There's been quite a bit of reading going on; Jon has just finished reading Marco's Pendulum to Emily, which they both absolutely loved. It's very dark in places, set in Glastonbury and dealing with the myths and legends surrounding Glastonbury Tor. Very grown up stuff. They're looking forward to reading the sequel and other books by Phil Rickman. Now they're half way through Cat Kin by Nick Green, which is based on pashki, which as far as I can tell has something to do with the ancient Egyptian cat goddess Bast and the life force, chakras etc. Meanwhile, Emily's currently reading Scarlett by Cathy Cassidy, having recently finished the audio book of Dizzy and much enjoyed it; she's also starting Midnight by Jacqueline Wilson and Deep Trouble, the fourth book in the series by Debi Gliori. I'm not a huge fan of Jacqueline Wilson stuff myself; I'm sure they're well enough written, but the subject matter is always so depressing - I'm more a fantasy/mythical/magical person, I guess. Cathy Cassidy's books are also on a lot of serious themes/real life issues. Not really my cup of tea either, but Emily's really enjoying them, which is after all what counts. She seems to be developing a very varied taste in reading matter, which can only be a good thing!

[This post did have pictures, but it seems blogger isn't playing fair today. I'll have to re-add them later]


kaicevy said...

We've got a garden full of poppies of various types at the moment

Elle said...

Hi Nikki,
Did you and Emily do some Latin a while back. We're thinking of starting "next term" and wondered what books you'd used and whether you'd recommend them. Elle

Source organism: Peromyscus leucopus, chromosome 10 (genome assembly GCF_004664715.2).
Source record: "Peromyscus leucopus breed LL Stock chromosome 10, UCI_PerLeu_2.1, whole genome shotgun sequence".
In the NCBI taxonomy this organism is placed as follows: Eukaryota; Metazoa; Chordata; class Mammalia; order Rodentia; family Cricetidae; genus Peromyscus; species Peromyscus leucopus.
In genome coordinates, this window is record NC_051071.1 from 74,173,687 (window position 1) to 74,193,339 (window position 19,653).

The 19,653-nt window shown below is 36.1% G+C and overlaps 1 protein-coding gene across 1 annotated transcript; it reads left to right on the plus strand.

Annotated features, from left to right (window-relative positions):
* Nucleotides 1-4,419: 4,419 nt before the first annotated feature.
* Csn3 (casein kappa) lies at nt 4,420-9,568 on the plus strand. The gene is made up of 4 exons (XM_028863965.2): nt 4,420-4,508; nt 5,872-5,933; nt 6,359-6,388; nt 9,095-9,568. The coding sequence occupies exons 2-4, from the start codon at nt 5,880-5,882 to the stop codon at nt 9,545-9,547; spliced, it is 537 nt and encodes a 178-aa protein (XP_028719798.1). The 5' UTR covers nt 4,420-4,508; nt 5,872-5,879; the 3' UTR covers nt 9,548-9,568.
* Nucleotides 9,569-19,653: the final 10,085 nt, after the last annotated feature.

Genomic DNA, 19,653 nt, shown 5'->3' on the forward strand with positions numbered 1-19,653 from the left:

Nikki said...

Hi Elle,

We did do Latin, yes - we're hoping to get back to it soon. We used and very much enjoyed Book One of the Cambridge Latin Course, bought cheaply from amazon; we got to about unit 6, I think. Website is - my Mum bought the course DVD for us too, which was fantastic, but pricey at around £50. The website has some games and vocab tests and things on it that go with the books.

We also used Galore Park's Latin Prep Book 1. Found that one very thorough and more rigorous with grammar, but Emily didn't like it anywhere near as much as she enjoyed the Cambridge Latin course. CLC only covers the grammar as you need to know it, so you get started much faster, whereas the Latin Prep book is a much more traditional approach, probably because I think it's meant for use in common entrance exams.

Hope this helps - have lots of fun! Nikki xx

Elle said...

Thanks Nikki. Lovely to hear from you. Elle